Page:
What is the average current account balance?
Chances are, you’re pretty intimate with your checking account. This type of account is generally used for regular expenses. You can even transfer money to it several times a day. The best checking accounts are affordable to maintain, earn interest, and provide easy access to your money when you need it.
The Federal Reserve’s Survey of Consumer Finances offers a wealth of information on the use of checking accounts in the United States. It revealed that more than 92% of the population has a checking account. When the 8% without a checking account were asked why they didn’t have one, the most popular response was not wanting to deal with banks.
This was closely followed by not writing enough checks to make a checking account worthwhile. Other reasons included high service charges, lack of money, or credit issues.
Of course, most of us need checking accounts – at the very least to get direct deposit payments from an employer. But how much should we keep in our checking account? This should be enough to cover regular expenses, but not so much that you miss out on interest income elsewhere. Compare yourself to the medians below to see where you stand.
Median and average balance of checking accounts in the United States
Among Americans with checking accounts, the median checking account balance is $2,900. On the other hand, the average or average balance is $9,132. Households with much higher incomes seriously skew the numbers when you calculate the average.
Current account balances are lower than the median and average savings account balances in the United States. However, they are not so low that they indicate difficulty in paying typical living expenses. To get a better idea of where you stand, you can compare the median checking account balance filtered by demographics.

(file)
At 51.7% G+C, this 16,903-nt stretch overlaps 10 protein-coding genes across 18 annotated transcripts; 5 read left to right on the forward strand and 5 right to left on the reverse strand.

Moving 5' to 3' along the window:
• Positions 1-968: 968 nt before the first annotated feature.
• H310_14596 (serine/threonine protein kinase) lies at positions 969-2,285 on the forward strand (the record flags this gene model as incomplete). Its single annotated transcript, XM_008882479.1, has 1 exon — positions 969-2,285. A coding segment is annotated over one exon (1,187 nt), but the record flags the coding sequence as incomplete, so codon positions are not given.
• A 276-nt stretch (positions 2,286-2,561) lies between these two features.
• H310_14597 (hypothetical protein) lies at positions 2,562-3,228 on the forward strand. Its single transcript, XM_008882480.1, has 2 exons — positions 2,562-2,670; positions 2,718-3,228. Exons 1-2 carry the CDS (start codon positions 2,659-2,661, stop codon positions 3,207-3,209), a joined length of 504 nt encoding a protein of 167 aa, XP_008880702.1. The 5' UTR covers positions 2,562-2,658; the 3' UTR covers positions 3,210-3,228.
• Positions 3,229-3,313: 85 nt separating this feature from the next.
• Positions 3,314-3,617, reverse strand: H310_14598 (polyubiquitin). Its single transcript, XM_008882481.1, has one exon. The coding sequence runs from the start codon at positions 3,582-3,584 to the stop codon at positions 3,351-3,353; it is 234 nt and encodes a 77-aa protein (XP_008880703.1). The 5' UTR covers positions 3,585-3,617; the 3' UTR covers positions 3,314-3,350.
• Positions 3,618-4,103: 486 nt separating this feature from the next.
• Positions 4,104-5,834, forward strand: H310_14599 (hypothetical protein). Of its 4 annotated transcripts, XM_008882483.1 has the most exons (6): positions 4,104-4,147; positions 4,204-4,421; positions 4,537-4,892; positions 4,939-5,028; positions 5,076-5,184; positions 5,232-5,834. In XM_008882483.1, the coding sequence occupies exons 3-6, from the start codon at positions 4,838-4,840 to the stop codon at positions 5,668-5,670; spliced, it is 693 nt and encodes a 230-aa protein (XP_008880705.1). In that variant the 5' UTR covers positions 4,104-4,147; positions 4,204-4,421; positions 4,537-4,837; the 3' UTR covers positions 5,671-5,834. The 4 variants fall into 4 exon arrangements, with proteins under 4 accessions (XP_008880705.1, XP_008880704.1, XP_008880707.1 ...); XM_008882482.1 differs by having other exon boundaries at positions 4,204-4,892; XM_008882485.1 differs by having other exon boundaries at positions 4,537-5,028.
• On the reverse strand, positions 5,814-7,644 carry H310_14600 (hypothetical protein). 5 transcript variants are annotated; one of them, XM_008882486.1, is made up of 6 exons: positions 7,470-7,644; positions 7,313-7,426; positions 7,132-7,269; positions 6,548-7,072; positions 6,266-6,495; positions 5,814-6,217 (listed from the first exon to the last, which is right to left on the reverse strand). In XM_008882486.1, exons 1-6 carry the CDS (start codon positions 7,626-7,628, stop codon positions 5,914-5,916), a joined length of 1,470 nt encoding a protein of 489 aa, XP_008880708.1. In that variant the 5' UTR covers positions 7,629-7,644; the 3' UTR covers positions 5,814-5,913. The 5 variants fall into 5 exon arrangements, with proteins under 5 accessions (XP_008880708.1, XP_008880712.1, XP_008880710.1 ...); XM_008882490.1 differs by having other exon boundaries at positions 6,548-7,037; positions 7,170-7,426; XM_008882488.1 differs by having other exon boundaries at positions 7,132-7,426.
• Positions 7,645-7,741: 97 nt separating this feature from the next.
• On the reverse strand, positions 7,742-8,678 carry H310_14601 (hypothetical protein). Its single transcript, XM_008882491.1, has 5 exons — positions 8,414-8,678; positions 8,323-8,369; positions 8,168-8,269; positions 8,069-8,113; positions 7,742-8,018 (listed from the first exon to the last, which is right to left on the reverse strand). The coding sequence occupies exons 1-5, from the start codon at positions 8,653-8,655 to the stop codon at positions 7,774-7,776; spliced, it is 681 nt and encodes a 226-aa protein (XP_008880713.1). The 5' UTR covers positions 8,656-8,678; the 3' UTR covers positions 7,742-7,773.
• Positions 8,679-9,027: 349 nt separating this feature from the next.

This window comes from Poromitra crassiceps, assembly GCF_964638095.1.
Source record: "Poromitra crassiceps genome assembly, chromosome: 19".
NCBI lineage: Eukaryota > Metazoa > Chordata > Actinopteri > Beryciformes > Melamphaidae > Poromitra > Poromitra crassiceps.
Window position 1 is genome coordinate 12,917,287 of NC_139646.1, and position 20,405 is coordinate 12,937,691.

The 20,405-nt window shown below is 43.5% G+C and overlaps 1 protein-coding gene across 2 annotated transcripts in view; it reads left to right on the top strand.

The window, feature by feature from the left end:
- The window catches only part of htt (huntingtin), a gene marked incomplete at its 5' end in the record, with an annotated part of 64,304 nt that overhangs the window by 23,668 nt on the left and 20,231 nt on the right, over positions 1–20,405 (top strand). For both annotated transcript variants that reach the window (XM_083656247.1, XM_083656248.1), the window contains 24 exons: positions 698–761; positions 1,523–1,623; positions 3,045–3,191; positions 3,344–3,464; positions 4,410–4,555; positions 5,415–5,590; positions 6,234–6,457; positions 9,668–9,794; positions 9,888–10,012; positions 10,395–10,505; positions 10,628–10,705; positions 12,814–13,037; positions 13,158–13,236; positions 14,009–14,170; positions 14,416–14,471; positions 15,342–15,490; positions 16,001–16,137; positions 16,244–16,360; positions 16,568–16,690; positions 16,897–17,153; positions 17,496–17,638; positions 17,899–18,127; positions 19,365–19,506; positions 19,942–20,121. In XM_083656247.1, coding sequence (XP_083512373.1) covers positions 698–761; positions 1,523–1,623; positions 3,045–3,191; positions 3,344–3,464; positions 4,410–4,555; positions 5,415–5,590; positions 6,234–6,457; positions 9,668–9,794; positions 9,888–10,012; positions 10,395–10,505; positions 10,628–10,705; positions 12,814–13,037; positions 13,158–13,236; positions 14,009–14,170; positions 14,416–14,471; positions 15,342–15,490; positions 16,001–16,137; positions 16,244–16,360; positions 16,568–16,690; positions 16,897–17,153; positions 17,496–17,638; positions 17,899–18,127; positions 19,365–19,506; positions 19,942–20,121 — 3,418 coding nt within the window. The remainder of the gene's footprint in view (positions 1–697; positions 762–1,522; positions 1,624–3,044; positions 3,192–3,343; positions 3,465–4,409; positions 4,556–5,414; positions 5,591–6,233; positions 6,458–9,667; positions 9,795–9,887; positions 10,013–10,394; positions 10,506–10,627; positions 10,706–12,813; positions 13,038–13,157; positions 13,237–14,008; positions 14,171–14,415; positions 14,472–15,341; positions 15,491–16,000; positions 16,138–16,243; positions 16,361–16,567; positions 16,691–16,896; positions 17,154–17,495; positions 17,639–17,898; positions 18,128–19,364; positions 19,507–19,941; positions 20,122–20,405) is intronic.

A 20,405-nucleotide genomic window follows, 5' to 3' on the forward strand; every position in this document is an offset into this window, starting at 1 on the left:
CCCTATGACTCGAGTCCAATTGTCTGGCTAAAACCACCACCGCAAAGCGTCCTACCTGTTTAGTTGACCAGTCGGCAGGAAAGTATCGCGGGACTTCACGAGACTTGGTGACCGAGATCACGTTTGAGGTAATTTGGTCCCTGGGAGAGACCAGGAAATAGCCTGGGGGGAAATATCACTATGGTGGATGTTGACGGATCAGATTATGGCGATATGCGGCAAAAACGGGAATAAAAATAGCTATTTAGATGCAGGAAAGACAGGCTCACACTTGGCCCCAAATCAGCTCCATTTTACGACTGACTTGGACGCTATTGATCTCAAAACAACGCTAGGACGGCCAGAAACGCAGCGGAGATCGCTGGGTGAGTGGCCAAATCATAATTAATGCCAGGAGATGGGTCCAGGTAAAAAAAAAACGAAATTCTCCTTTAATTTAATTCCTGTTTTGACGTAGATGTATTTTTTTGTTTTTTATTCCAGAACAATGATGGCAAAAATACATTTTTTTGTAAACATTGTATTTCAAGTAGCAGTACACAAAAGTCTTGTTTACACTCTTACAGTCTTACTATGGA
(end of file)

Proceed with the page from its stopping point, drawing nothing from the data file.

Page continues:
Average current account balance by age
As Americans age, they tend to have more in their checking accounts – until they reach a certain threshold. Those under 35 have an average of $4,058 and a median of $1,200. Average and median current account balances increase steadily until age 75 and then decrease.
This is likely because lifestyles peak at the end of your career, while rent and expenses tend to stay lower in early adulthood and retirement. It would seem that monthly expenses rarely exceed $16,000, which is the average balance of 65-74 year olds. For a clearer picture, check out the full breakdown of median checking account balance by age:
Under 35: $1,200
Average current account balance by income
Not surprisingly, Americans who make more money keep more of it in their checking accounts. Higher wages are likely to encourage higher living costs: higher rent, food, clothing, and entertainment bills. The difference becomes clearer with each income bracket.
In fact, median checking account balances almost double with each new bracket until we reach the highest bracket: an annual income of $160,000 or more. Those earning less than $25,000 a year tend to keep around $500 in checks, while those earning more than $160,000 have a median balance of $25,000 and an average balance of $721,613.